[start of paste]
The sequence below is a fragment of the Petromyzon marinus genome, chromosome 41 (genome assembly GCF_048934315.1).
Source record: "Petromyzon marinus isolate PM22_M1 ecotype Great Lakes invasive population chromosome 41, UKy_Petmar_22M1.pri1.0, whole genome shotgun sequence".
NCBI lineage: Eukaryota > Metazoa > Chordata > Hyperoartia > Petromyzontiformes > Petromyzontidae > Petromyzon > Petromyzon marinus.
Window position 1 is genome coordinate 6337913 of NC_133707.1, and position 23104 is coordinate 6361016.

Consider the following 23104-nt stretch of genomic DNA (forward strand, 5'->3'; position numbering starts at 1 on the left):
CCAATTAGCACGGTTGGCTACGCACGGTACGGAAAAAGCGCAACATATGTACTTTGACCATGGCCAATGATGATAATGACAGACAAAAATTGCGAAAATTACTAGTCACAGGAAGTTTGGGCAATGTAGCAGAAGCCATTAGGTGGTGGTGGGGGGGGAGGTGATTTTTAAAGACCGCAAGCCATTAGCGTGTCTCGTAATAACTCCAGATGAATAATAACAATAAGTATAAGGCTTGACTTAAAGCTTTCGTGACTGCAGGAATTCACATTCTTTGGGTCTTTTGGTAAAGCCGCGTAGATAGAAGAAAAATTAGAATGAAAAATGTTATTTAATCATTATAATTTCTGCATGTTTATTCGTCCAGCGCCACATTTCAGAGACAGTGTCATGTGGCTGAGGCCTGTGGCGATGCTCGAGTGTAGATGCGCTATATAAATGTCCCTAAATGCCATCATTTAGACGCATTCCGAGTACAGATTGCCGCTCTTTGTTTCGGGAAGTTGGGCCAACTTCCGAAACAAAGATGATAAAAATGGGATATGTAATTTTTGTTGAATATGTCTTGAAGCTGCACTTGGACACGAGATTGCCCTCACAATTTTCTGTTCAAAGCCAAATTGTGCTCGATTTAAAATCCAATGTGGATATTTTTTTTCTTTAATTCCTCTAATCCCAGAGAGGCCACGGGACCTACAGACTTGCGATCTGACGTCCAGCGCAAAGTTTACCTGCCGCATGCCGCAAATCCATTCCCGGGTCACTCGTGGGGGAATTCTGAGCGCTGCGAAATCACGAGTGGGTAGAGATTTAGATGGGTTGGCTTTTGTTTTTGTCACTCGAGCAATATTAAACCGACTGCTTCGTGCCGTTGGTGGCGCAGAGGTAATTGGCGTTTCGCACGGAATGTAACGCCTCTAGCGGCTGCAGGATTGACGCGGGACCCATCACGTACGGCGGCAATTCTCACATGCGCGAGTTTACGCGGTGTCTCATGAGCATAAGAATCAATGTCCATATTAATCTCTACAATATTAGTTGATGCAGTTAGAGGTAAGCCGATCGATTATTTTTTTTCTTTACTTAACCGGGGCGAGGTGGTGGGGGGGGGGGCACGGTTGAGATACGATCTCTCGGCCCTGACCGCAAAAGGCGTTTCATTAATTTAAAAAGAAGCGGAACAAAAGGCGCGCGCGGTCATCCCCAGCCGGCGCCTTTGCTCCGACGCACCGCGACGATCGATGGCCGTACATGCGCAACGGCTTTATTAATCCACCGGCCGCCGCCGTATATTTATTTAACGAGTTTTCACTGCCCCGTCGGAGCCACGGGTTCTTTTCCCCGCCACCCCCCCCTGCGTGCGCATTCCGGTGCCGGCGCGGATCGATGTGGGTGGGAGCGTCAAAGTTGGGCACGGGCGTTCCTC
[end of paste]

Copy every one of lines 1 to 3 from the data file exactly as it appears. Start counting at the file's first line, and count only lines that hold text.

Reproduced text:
The sequence below is a fragment of the Petromyzon marinus genome, chromosome 41 (genome assembly GCF_048934315.1).
Source record: "Petromyzon marinus isolate PM22_M1 ecotype Great Lakes invasive population chromosome 41, UKy_Petmar_22M1.pri1.0, whole genome shotgun sequence".
NCBI lineage: Eukaryota > Metazoa > Chordata > Hyperoartia > Petromyzontiformes > Petromyzontidae > Petromyzon > Petromyzon marinus.